The database assembly build tool is a tool to allow a developer to select database schema items (tables, views, stored procedures, users etc.) and export the DDL to create these items to a SQL file. This file can then be run against another database to recreate the source schema. It is intended to be extensible to allow it to be adapted to any database platform, and a SQL server implementation is included in this article code to show this.
DataSchemaBase is the "contract" between the data schema provider and the database build wizard. It sets out a set of interfaces that the data schema provider must implement in order that it can be used to generate the DDL.
IDataSource class is the root of the data schema provider. It gives information about the capabilities of the data schema provider (does it support stored procedures, views etc.) and reads only collections of those database objects.
Public MustInherit Class IDataSourceBase
Public MustOverride ReadOnly Property Indexes() As IIndexCollection
Public MustOverride ReadOnly Property SupportsViews() As Boolean
This defines what information the database wizard needs to know about a table - essentially, the fields that make up the table and the permissions that are applicable to that table.
Public MustOverride ReadOnly Property Fields() As IFieldCollection
Public MustOverride ReadOnly Property Permissions() As IPermissionCollection
In addition, it provides a
DDL which is the SQL statement(s) that would be needed to recreate this table.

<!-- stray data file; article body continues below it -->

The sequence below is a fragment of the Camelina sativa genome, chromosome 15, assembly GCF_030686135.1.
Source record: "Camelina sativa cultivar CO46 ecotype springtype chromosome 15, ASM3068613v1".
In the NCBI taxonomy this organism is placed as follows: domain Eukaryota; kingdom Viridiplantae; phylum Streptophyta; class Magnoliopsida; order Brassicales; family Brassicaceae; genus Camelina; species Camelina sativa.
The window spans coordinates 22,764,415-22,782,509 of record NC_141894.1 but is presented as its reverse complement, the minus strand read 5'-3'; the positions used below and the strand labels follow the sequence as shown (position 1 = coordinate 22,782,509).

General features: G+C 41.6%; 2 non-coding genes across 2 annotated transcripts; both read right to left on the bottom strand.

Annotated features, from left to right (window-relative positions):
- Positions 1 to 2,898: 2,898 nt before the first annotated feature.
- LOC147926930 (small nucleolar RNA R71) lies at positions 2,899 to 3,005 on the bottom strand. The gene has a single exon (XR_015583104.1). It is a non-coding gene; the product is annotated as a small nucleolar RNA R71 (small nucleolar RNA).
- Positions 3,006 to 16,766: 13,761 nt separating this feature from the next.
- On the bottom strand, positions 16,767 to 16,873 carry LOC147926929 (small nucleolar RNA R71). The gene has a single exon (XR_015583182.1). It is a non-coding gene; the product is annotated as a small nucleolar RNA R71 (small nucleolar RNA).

Each of the other database item types have a similar implementation class that is broadly like
This DLL contains a SQL Server specific implementation of the
DataSchemaBase classes to allow you to extract the DDL for a SQL Server (or MSDE) database.
This implements the
IDataSource interface for a SQL server database. Since this database platform supports all the database item types listed, it returns true for the
SupportsStoredProcedures and related properties, and has to provide an implementation of the
Storedprocedures and related object collections.
This type safe collection returns a list of all the tables in the selected database. It does this by querying the table sysobjects:
Public Class SQLServerTables
Public Sub New(ByVal dbConn As OleDb.OleDbConnection)
Const SQL_GETTABLES = "select name from sysobjects where type = 'U'"
This class returns the DDL required to create the specific table. It does this with a hard coded part (
create table), and then iterates through the fields and permissions appending the DDL for them.
There are similar classes implementing each of the other database object types (view, stored procedure etc.)
This is a single form Windows application that uses the WizardControl from Divil to allow the developer to select and connect to a database, then select the objects to be extracted and lastly the target file name, then produce the DDL.
Plug-in data schema providers
The different types of data schema providers are read in from the application configuration file to allow you to add more providers without having to recompile the application.
<dataSchemaProvidor Key="SQL Server"
Step 1: Connecting to the database
The first page in the wizard presents you with a textbox into which you put the ODBC connection string, and a drop down box to select the data schema provider. Once these are both filled in, it goes off and gets all the DB items from the database selected. This may take a minute or two on a large database schema.
Step 2: Selecting the objects to extract
The second step is to select the tables, views, users, stored procedures, triggers or user groups you want to extract. You need to have at least one object type selected before you can proceed to step 3.
Step 3: Selecting the output
Step 3 is to select a SQL file name to write the DDL to. If the file already exists, you will be prompted whether or not to delete it. You can then use the output file with the OSQL command line to generate the data schema on the target database.